Therefore, it is not surprising to find variability in the clinical profiles associated with anoxic events. Most individuals who have suffered an anoxic brain injury experience a memory disorder along with other cognitive impairments. On occasion, an isolated amnesic syndrome is documented secondary to a lesion in the hippocampus. When the lesion is limited to the CA1 area of the hippocampus, there is moderately severe anterograde amnesia together with very mild retrograde loss. When the lesion extends beyond the CA1 area of the hippocampus but remains limited to the hippocampal formation, there is severe anterograde memory impairment and more robust retrograde memory impairment that can extend back more than 15 years. More commonly, however, anoxic patients have a memory impairment that is akin to that seen in patients with damage to the frontal brain region due to disruption of frontal–subcortical circuits as a result of damage to watershed zones in the cerebral cortex. Rather than encoding, storage, and retention deficits, these patients demonstrate impairments at the level of the organizational and strategic aspects of memory.
5.2.1. Anterior Communicating Artery Aneurysm
Memory deficits, along with associated behavioral disorders, frequently follow rupture and surgical repair of an ACoA aneurysm. Such deficits vary from a very mild impairment to a severe amnesic disorder called basal forebrain amnesia. This wide variability reflects the fact that the ACoA perfuses a broad anatomical brain region, all of which is vulnerable in the event of rupture to damage from infarction, either directly or secondary to subarachnoid hemorrhage, vasospasm, or hematoma formation. Basal forebrain amnesia is usually due to damage to the septal nucleus and the subcallosal area. Disruption of hippocampal functioning may play a role in the amnesia of at least some patients with ACoA aneurysm because several basal forebrain nuclei contain a large number of cholinergic neurons that innervate the hippocampus as well as large neocortical regions. Disruption of frontal network systems can occur and may also contribute to the quality of the memory deficit seen in some ACoA aneurysm-related forms of amnesia. The severe deficit in recall found in basal forebrain amnesia shares superficial similarities with the anterograde memory impairment that characterizes medial temporal lobe amnesia. However, the deficit in basal forebrain amnesia is due to inefficient encoding and not to the failure of consolidation that characterizes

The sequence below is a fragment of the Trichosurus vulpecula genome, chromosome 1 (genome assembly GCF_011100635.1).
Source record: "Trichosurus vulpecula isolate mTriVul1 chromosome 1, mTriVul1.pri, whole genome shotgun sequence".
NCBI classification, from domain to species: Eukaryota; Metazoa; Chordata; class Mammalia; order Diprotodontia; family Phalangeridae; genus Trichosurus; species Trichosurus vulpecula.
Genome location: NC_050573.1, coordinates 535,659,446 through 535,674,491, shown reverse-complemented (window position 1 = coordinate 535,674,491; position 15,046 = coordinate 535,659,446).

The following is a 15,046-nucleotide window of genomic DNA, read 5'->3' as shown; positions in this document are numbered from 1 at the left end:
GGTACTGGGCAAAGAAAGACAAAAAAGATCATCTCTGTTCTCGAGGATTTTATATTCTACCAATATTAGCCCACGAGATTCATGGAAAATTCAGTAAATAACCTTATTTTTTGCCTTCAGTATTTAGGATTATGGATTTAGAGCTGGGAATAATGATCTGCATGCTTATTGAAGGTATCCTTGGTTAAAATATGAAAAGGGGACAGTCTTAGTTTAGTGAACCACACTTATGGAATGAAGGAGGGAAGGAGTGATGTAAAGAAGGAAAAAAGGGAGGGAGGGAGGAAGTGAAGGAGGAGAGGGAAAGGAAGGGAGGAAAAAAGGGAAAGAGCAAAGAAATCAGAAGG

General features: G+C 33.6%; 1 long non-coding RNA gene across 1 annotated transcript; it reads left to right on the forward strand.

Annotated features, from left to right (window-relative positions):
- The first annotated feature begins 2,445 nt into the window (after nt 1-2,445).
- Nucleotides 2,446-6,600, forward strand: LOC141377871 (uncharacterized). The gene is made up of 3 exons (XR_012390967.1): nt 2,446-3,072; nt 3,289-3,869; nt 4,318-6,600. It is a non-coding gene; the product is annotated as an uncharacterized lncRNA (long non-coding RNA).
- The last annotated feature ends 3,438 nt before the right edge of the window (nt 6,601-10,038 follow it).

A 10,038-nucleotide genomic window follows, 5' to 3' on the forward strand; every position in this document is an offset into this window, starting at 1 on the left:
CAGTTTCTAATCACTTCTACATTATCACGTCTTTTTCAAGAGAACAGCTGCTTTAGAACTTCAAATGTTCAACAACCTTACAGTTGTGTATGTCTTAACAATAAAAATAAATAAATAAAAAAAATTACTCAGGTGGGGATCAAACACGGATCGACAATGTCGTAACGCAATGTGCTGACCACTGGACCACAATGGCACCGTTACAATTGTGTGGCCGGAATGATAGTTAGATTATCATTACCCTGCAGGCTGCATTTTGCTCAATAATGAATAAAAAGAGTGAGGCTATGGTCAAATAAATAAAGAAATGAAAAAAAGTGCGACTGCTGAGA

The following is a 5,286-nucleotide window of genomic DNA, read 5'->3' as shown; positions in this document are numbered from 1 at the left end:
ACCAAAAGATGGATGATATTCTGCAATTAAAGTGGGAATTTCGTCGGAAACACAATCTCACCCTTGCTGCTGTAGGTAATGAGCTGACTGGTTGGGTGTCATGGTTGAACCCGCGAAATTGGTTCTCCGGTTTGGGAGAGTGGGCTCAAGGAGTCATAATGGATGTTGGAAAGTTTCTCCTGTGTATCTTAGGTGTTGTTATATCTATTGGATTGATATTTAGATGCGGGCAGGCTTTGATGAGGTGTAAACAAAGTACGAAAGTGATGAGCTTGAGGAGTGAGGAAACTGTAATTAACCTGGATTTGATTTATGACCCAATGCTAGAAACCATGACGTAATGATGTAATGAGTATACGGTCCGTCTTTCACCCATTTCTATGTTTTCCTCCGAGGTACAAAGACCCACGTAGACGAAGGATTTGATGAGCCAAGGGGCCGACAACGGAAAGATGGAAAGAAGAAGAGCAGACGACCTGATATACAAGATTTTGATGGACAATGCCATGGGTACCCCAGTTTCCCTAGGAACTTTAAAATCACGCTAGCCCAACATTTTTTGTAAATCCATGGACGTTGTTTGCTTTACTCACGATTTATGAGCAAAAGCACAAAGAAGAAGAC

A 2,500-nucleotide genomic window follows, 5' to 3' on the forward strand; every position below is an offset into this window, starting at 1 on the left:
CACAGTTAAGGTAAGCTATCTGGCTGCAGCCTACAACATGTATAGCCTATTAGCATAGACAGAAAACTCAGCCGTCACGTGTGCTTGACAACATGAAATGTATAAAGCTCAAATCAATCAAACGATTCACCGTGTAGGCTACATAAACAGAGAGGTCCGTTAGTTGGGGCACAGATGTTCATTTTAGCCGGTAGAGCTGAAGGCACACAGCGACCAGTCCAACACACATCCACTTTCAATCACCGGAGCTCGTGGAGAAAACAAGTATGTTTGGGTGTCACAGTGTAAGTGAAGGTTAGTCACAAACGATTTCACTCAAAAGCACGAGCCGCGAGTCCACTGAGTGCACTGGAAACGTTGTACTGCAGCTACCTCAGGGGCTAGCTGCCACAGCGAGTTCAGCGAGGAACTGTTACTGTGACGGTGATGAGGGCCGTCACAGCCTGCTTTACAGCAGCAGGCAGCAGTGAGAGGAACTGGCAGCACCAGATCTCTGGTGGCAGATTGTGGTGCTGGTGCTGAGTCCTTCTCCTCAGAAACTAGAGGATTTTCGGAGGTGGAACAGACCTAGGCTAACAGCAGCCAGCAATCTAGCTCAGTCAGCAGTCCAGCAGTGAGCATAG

medial temporal amnesia. As a result, ACoA patients will benefit from the use of encoding strategies, whereas patients with medial temporal lobe damage will not. Another difference is found in the performance of ACoA patients on recognition tasks, where they are found to succeed more often than their medial temporal lobe counterparts. This recall–recognition disparity is attributed to the frontal executive component of the amnesia that follows ACoA aneurysm, particularly the disruption of strategic effortful search processes that give access to information stored in memory. Another executive contribution to the disorder is the tendency of some ACoA patients to score many false positives on recognition tasks, a finding that suggests an additional impairment in the ability to monitor the outcome of a memory search. Retrograde memory is nearly always impaired in amnesia secondary to ACoA aneurysm, and it invariably shows a temporal gradient. However, patients do appear to benefit substantially more from cueing than do other amnesic groups, suggesting that impaired retrieval efficiency contributes to both the anterograde and retrograde aspects of their amnesia.
Amnesia is a common consequence of infarction of the posterior cerebral artery (PCA). It results from neural tissue damage caused by the interruption of blood flow to a large part of the medial temporal lobes, particularly the posterior two-thirds of the hippocampus, the parahippocampal gyrus, and other critical pathways that connect the hippocampus to surrounding brain areas. A more posterior extension of the lesion will result in other neuropsychological deficits in addition to the memory disturbance, for example, visual field defects and other visual disturbances that may affect reading and cause problems with color identification, space perception, and/or object naming. The typical memory disturbance associated with bilateral PCA infarction is an inability to establish new memories in the presence of preserved intelligence and attention. Retrograde memory problems are also often present. There have been several reported cases of bilateral PCA infarction that spared the medial temporal lobes proper but that involved the occipital lobes bilaterally as well as the deep white matter of both the occipital and temporal lobes. These patients present with a visual amnesic syndrome that results from the disconnection between occipital cortices involved in visual processing and temporal brain regions supporting memory. There have been other reported cases in which the PCA infarction was unilateral. Patients with infarction of the left PCA present with a selective verbal memory deficit, whereas patients with infarction of the right PCA have preserved verbal memory but impaired visual processing skills and impaired visual memory.